Philadelphia Eagles Under 6.5 (+ 120)

Marshall: The best argument for an Eagles Over recommendation is the six games they play in the suspect NFC East, in which no team finished above .500 last season. But we doubt the East will be as feckless this campaign as last, when the Eagles still couldn’t clear four wins. After that debacle, coach Doug Pederson was out. Enter 39-year-old Nick Sirianni, most recently Indy’s offensive coordinator and the new leader of a mostly under-40 staff that is short on experience.

That description also applies to likely starting QB Jalen Hurts, who had only a brief December audition that played to mixed reviews as a rookie in 2020. He must replace the departed Carson Wentz. Hurts seems a risky option, but I’m not sure that the ancient Joe Flacco is a better alternative. Thus, Heisman-winning rookie WR DeVonta Smith might not get featured as much as hoped in an offense that needs a lot of revamping after ranking near the bottom of the league a year ago. The defensive front seven is aging, and the secondary has potential issues, especially opposite Darius Slay at cornerback. With so many questions even before considering how Sirianni will handle the inevitable venom from fans, getting to seven wins seems a tall order.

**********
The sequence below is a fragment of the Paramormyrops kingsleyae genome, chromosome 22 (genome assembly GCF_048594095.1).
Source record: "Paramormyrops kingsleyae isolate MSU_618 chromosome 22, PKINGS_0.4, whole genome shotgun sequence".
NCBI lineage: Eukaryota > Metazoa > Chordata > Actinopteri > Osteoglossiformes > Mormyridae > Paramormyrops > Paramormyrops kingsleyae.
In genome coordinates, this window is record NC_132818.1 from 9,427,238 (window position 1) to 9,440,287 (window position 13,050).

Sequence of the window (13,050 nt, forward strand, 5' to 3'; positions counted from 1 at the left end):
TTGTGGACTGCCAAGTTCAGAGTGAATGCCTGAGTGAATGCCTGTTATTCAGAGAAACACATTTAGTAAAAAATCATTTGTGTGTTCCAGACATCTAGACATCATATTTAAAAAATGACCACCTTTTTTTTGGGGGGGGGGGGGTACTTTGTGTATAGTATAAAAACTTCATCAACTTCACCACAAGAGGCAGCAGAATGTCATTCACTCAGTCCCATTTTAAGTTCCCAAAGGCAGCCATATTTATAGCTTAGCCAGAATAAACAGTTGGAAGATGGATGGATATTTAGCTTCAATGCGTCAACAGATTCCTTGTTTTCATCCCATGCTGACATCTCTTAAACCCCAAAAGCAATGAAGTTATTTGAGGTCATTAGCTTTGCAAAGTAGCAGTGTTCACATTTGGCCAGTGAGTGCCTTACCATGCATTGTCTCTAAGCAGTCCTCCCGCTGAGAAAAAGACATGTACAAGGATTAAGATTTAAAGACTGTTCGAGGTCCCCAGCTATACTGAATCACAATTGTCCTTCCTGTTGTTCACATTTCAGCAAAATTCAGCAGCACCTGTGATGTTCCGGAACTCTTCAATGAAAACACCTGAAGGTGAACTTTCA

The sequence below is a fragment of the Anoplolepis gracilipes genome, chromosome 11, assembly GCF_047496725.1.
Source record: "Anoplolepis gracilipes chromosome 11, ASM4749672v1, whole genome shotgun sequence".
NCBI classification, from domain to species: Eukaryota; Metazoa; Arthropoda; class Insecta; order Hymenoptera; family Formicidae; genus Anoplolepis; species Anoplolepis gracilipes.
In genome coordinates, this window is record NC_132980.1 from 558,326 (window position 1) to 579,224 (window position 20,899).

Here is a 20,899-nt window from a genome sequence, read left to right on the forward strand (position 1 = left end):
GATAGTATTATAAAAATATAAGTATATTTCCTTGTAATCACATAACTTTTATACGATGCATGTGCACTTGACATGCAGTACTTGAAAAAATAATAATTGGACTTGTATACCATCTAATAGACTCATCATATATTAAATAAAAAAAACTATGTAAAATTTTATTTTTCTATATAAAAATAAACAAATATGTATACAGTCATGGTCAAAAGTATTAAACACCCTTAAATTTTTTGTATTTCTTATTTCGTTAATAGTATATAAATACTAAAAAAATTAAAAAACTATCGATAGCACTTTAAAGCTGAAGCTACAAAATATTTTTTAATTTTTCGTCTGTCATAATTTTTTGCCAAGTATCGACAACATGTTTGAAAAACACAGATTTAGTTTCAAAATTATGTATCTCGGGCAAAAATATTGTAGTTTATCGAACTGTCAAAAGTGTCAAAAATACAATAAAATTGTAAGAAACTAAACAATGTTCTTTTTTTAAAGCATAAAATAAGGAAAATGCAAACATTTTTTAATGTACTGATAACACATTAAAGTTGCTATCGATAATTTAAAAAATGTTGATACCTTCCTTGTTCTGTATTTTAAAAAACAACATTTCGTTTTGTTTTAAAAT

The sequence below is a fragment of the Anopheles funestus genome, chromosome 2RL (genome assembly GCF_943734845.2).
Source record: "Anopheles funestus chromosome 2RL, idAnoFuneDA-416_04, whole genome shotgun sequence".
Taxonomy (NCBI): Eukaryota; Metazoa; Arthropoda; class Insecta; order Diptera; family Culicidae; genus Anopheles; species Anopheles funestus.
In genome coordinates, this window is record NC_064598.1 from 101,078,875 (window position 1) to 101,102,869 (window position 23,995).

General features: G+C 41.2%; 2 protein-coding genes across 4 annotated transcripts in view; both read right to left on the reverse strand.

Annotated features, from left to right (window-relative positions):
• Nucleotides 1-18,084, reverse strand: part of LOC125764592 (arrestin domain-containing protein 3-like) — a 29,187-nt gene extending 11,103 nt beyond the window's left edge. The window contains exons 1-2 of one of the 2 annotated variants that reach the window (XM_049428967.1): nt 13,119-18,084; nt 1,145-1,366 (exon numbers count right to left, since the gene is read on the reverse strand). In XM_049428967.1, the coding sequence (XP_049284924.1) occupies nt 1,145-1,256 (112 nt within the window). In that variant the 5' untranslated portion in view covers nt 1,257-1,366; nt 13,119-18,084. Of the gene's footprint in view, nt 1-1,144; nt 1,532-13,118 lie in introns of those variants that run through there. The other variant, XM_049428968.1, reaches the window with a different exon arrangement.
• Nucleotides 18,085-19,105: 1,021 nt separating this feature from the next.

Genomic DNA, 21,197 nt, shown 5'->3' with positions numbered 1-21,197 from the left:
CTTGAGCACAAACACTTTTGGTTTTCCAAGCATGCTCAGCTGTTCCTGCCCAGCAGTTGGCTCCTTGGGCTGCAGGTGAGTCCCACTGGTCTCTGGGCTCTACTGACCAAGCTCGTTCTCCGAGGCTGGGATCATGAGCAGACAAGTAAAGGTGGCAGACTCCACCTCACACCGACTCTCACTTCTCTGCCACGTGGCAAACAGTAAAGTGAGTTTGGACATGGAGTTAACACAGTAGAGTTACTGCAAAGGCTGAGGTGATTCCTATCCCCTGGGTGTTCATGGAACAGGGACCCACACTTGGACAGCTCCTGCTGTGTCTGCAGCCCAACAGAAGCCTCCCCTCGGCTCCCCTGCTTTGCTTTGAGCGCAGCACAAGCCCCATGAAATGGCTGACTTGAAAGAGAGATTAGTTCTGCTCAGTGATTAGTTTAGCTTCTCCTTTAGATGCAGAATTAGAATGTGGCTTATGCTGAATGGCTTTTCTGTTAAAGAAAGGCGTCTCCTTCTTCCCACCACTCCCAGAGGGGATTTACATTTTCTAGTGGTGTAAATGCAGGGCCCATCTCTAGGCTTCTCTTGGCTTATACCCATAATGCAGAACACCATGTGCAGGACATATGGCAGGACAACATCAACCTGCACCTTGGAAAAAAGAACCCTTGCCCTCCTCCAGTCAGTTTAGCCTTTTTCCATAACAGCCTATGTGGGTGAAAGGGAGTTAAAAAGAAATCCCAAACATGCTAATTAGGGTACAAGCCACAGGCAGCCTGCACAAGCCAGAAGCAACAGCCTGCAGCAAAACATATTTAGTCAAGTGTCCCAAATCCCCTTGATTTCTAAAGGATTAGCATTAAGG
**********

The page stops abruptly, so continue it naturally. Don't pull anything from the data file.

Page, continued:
Carolina Panthers Over 7.5 (-115)

Youmans: The Panthers might still be a year away, but second-year coach Matt Rhule’s rebuild looks promising. New quarterback Sam Darnold’s development will be pivotal to this win total. Set up for failure with the Jets, Darnold is set up for success in offensive coordinator Joe Brady’s creative system that will highlight a talented group of playmakers.